Oil soars after attack on Saudi facilities, stocks weaken
Markets report: Stocks slip, safe-haven gold and Japanese yen rise
New York Stock Exchange. US stocks fell on Monday on global growth worries after weekend attacks on Saudi Arabia’s crude facilities hit 5 per cent of the world’s supply. Photograph: Johannes Eisele/AFP/Getty Images
Oil prices soared on Monday after attacks on crude facilities in Saudi Arabia sparked worries over the impact of an oil shock on economic growth, halting a positive run in world stocks as investors reached for less risky assets.
Increased demand for safe-haven US debt pushed Treasury yields lower, while gold and the safe-haven currencies, including the Japanese yen and Swiss franc, strengthened. The attack on Saudi Arabia shut 5 per cent of global crude output. US officials blamed Iran and US president Donald Trump said Washington was “locked and loaded” to retaliate. Oil prices surged nearly 20 per cent at one point on Monday, with Brent crude posting its biggest intraday gain since the 1990-1991 Gulf crisis, before paring gains to trade up about 10 per cent on the day.
The Iseq fell 1.2 per cent to 6,206 mirroring losses elsewhere in Europe. Ryanair outpreformed rivals, falling 1.3 per cent to €10.28, on the back of surging oil prices. As the Brexit process again seem to veer towards a no-deal after no signs of progress in UK prime minister Boris Johnson’s first face-to-face meeting with European Commission president Jean-Claude Juncker, the Iseq’s main financials suffered. Bank of Ireland was down nearly 4 per cent at €3.89 while AIB was down 1 per cent €2.71. Travel software group Datalex, which has been rocked over accounting irregularities, rose 10 per cent to 91 cents.
Index heavy weight CRH was down 2.3 per cent at 31.17 amid a weakness in global stocks generally. Insulation maker Kingspan was down 1.4 per cent the same reason. Property companies Hibernia and Ires Reits were down between 1 and 2 per cent in anticipation of a report showing rising construction costs.
Britain’s blue-chip index dropped on Monday as non-oil stocks took a hit from mounting geopolitical risks and growth concerns after crude prices rose due to the attacks on Saudi Arabian production facilities.
The FTSE 100 slipped 0.6 per cent overall, but a 4 per cent gain in BP and 2 per cent in Shell kept a lid on losses. The FTSE 250 was down 0.7 per cent. The attacks on Saturday shut about 5 per cent of global supply, triggering the biggest intra-day percentage gain in Brent crude since the Gulf War in 1991. “It looks like investors assess the situation as having potential to further weigh on a geopolitical landscape already beset by the slowing global economy, Brexit and trade,” City Index analyst Ken Odeluga said.
The FTSE banking index lost 1.7 per cent and the mining index slid 1.6 per cent. Meanwhile, the FTSE oil & gas index jumped 2.8 per cent on its best day in seven months. Premier Oil and Tullow Oil gained the most on the index. “Explorers like Premier Oil, Cairn Energy and Tullow Oil were even bigger beneficiaries as they stand to gain the most from supply shortages and disruption to existing channels,” Markets. com analyst Neil Wilson said.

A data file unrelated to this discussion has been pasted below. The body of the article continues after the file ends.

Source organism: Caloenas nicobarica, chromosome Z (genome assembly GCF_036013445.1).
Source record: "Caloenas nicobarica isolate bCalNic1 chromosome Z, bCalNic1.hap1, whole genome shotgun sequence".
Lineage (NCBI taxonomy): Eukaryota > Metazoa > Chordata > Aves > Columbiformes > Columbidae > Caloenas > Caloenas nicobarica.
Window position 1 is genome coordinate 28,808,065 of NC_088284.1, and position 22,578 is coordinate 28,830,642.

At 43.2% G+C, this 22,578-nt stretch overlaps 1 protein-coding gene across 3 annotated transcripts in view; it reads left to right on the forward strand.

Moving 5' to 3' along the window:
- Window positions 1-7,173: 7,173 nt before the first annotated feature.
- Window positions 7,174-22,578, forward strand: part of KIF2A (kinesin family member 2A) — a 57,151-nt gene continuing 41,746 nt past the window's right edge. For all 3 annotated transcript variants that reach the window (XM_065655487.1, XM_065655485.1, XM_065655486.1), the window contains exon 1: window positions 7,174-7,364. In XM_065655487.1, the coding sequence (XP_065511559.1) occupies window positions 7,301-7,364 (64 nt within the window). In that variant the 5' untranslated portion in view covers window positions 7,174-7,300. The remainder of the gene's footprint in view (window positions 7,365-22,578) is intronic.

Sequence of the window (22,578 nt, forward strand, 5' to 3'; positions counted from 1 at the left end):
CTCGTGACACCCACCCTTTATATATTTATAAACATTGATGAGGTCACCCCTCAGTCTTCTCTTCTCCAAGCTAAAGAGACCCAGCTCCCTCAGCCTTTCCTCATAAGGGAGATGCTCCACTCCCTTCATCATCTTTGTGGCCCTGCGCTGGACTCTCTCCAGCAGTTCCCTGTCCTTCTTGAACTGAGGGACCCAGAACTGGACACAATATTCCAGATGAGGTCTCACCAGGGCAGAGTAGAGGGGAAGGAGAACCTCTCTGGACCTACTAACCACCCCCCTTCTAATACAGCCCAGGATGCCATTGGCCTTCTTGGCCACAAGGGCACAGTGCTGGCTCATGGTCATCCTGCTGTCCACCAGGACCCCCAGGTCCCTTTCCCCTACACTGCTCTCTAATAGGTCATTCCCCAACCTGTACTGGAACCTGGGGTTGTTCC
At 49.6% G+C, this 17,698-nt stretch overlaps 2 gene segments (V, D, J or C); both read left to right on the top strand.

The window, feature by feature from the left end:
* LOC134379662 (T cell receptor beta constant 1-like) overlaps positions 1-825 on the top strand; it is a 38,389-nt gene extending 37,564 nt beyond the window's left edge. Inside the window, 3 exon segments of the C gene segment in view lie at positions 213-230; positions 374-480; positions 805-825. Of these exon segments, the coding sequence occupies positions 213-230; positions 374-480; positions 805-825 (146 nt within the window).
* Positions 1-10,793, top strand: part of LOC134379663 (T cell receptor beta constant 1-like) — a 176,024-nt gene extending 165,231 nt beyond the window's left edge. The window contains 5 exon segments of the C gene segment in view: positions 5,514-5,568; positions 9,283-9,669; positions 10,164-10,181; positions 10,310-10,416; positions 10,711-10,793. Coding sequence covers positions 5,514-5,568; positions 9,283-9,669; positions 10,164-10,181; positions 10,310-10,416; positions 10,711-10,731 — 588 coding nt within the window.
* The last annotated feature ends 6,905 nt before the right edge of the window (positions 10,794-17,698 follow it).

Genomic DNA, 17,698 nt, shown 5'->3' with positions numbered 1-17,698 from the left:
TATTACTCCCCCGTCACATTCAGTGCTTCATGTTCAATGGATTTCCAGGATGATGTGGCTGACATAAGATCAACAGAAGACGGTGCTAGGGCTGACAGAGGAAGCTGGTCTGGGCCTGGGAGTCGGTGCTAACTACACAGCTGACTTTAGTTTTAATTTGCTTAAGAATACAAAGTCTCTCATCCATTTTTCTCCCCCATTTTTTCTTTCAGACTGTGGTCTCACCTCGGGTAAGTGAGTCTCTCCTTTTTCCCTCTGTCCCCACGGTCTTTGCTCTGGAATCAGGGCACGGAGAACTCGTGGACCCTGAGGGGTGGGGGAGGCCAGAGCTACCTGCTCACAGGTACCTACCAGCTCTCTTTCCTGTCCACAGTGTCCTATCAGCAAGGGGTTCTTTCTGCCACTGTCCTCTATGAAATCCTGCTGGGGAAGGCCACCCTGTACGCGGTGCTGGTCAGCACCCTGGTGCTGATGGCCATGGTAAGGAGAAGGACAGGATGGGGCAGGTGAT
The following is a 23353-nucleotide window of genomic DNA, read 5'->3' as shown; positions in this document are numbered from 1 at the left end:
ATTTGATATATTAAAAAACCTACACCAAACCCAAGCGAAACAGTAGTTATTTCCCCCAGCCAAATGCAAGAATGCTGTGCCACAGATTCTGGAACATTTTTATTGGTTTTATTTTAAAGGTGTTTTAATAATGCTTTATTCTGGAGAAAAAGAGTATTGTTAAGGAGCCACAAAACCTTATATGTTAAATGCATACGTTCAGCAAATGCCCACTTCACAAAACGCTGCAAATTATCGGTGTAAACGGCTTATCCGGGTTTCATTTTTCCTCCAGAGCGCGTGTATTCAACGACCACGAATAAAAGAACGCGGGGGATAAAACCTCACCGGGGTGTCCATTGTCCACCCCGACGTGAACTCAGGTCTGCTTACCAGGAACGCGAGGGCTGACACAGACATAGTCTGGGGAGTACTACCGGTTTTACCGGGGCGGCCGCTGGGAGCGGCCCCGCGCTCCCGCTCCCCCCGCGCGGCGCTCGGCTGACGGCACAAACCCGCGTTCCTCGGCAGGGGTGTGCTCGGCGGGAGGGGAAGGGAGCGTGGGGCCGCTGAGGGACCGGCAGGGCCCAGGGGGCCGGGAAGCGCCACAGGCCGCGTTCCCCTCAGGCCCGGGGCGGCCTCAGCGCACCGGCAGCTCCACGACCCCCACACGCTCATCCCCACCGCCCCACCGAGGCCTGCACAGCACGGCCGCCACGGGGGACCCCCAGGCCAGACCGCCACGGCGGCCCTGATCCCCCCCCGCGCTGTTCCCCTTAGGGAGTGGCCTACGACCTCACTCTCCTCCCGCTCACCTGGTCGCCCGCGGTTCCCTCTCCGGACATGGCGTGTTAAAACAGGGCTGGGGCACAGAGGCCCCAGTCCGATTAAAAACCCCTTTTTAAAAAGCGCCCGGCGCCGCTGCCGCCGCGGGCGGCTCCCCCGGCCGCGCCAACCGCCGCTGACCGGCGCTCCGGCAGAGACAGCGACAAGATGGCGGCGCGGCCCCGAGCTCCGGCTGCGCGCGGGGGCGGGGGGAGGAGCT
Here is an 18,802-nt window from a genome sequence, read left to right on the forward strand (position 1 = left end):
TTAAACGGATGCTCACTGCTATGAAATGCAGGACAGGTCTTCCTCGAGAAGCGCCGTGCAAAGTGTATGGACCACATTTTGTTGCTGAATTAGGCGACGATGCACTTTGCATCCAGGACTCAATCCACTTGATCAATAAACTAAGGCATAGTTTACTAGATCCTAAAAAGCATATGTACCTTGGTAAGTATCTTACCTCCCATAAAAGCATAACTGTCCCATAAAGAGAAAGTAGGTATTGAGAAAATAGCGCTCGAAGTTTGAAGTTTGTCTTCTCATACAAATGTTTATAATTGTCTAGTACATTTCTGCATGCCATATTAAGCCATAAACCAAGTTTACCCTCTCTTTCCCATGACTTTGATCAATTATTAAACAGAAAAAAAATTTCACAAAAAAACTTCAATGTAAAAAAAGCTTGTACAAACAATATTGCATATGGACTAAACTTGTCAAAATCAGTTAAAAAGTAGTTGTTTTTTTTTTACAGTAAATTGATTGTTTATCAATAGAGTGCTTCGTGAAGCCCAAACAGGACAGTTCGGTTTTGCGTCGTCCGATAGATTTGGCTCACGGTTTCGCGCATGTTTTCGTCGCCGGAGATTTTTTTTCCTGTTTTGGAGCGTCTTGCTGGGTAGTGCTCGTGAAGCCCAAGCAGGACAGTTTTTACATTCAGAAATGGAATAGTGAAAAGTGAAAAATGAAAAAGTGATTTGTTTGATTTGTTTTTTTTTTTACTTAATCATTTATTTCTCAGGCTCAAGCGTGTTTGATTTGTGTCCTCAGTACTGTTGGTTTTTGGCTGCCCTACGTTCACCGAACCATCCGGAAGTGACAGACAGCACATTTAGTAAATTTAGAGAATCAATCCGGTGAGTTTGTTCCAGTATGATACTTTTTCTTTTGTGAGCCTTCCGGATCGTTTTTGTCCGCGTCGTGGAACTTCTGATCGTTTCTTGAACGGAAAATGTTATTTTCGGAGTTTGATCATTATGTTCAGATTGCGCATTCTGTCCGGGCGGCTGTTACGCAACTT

In news-related moves, telecoms company BT rose 3.4 per cent to be among the top gainers on the main index after its chief executive bought shares in the company. Wealth manager St James’s Place fell 2.7 per cent, with traders citing a report that said the company would likely axe a bonus scheme for its partners. African diamond miner Petra Diamonds slipped 5.8 per cent to hit an all-time low after it missed annual profit forecasts, as a Sino-US trade row and protests in Hong Kong dented demand in big Asian markets.
Shares in Airbus and French luxury goods exporters fell on Monday as the European Union acknowledged it may face US tariffs in a long-running dispute over aircraft subsidies, part of an escalating tit-for-tat trade row. The World Trade Organisation has approved a US request to impose tariffs on European goods in the latest chapter of a dispute over aircraft subsidies that could lead to European reprisals, sources said.
Shares in Airbus, which relies on a flow of parts to feed an assembly line in Alabama, and which also counts US airlines among its major customers for aircraft assembled at its main plants in Europe, fell 3.2 per cent. Luxury goods group LVMH – whose products include Louis Vuitton handbags, Moet et Chandon champagne and Hennessy cognac – fell 3.5 per cent.
US stocks fell on Monday on global growth worries after weekend attacks on Saudi Arabia’s crude facilities hit 5 per cent of the world’s supply, but a sharp jump in crude prices lifted beaten-down energy stocks and kept losses in check.
The attack on the world’s biggest oil exporter sent oil prices up more than 20 per cent before easing as various nations said they would tap emergency reserves to ensure stable supplies. The S&P 500 energy, one of the worst performing sectors so far this year, soared 2.36 per cent.
Shares of Apache, Marathon Oil and Hess jumped between 8.8 per cent and 10.1 per cent and were the leading gainers on the benchmark index. “The oil spike - higher prices globally – could slow world spending on items other than oil and that’s the main concern,” said Rick Meckler, partner at Cherry Lane Investments. Anticipation of higher fuel costs drove down shares of airlines and cruise line operators. American Airlines Group, Delta Air Lines and Carnival Corp fell between 2.2 per cent and 5.1 per cent. Shares of defence companies Raytheon, Lockheed Martin, Northrop Grumman rose between 1.1 per cent and 2.6 per cent. – Additional reporting by Reuters